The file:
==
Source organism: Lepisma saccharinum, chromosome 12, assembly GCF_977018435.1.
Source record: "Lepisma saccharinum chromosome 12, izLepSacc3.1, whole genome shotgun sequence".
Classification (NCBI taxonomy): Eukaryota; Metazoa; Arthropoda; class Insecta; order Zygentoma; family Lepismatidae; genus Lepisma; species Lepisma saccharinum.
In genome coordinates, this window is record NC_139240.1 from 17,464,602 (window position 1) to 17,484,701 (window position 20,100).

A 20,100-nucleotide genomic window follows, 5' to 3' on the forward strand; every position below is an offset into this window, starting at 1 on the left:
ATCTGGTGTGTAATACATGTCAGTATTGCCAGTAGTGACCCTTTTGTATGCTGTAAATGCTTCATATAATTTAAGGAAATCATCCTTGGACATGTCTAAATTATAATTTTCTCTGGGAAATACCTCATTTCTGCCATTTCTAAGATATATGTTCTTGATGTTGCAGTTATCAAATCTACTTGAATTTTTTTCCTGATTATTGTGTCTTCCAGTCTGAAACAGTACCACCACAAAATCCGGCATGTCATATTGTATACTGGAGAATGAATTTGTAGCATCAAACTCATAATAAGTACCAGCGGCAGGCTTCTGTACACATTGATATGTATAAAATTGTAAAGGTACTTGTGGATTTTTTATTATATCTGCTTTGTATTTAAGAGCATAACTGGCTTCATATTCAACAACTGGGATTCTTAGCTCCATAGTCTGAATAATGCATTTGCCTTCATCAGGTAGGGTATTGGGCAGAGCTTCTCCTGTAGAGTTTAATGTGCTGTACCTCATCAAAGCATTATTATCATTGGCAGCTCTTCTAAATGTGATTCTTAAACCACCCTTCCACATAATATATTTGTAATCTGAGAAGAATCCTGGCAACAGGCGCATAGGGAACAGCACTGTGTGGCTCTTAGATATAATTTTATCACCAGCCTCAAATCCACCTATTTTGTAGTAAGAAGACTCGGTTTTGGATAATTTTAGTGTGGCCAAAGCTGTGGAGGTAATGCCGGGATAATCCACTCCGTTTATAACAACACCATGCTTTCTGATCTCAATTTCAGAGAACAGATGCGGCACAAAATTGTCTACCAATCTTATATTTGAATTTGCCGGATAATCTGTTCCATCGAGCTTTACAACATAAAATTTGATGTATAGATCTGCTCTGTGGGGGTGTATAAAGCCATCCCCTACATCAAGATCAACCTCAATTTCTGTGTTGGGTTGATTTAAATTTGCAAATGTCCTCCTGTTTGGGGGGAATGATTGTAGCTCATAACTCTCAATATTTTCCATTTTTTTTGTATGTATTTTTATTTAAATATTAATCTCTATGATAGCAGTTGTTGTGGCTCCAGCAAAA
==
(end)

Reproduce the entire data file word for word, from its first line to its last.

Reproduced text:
Source organism: Lepisma saccharinum, chromosome 12, assembly GCF_977018435.1.
Source record: "Lepisma saccharinum chromosome 12, izLepSacc3.1, whole genome shotgun sequence".
Classification (NCBI taxonomy): Eukaryota; Metazoa; Arthropoda; class Insecta; order Zygentoma; family Lepismatidae; genus Lepisma; species Lepisma saccharinum.
In genome coordinates, this window is record NC_139240.1 from 17,464,602 (window position 1) to 17,484,701 (window position 20,100).

A 20,100-nucleotide genomic window follows, 5' to 3' on the forward strand; every position below is an offset into this window, starting at 1 on the left:
ATCTGGTGTGTAATACATGTCAGTATTGCCAGTAGTGACCCTTTTGTATGCTGTAAATGCTTCATATAATTTAAGGAAATCATCCTTGGACATGTCTAAATTATAATTTTCTCTGGGAAATACCTCATTTCTGCCATTTCTAAGATATATGTTCTTGATGTTGCAGTTATCAAATCTACTTGAATTTTTTTCCTGATTATTGTGTCTTCCAGTCTGAAACAGTACCACCACAAAATCCGGCATGTCATATTGTATACTGGAGAATGAATTTGTAGCATCAAACTCATAATAAGTACCAGCGGCAGGCTTCTGTACACATTGATATGTATAAAATTGTAAAGGTACTTGTGGATTTTTTATTATATCTGCTTTGTATTTAAGAGCATAACTGGCTTCATATTCAACAACTGGGATTCTTAGCTCCATAGTCTGAATAATGCATTTGCCTTCATCAGGTAGGGTATTGGGCAGAGCTTCTCCTGTAGAGTTTAATGTGCTGTACCTCATCAAAGCATTATTATCATTGGCAGCTCTTCTAAATGTGATTCTTAAACCACCCTTCCACATAATATATTTGTAATCTGAGAAGAATCCTGGCAACAGGCGCATAGGGAACAGCACTGTGTGGCTCTTAGATATAATTTTATCACCAGCCTCAAATCCACCTATTTTGTAGTAAGAAGACTCGGTTTTGGATAATTTTAGTGTGGCCAAAGCTGTGGAGGTAATGCCGGGATAATCCACTCCGTTTATAACAACACCATGCTTTCTGATCTCAATTTCAGAGAACAGATGCGGCACAAAATTGTCTACCAATCTTATATTTGAATTTGCCGGATAATCTGTTCCATCGAGCTTTACAACATAAAATTTGATGTATAGATCTGCTCTGTGGGGGTGTATAAAGCCATCCCCTACATCAAGATCAACCTCAATTTCTGTGTTGGGTTGATTTAAATTTGCAAATGTCCTCCTGTTTGGGGGGAATGATTGTAGCTCATAACTCTCAATATTTTCCATTTTTTTTGTATGTATTTTTATTTAAATATTAATCTCTATGATAGCAGTTGTTGTGGCTCCAGCAAAA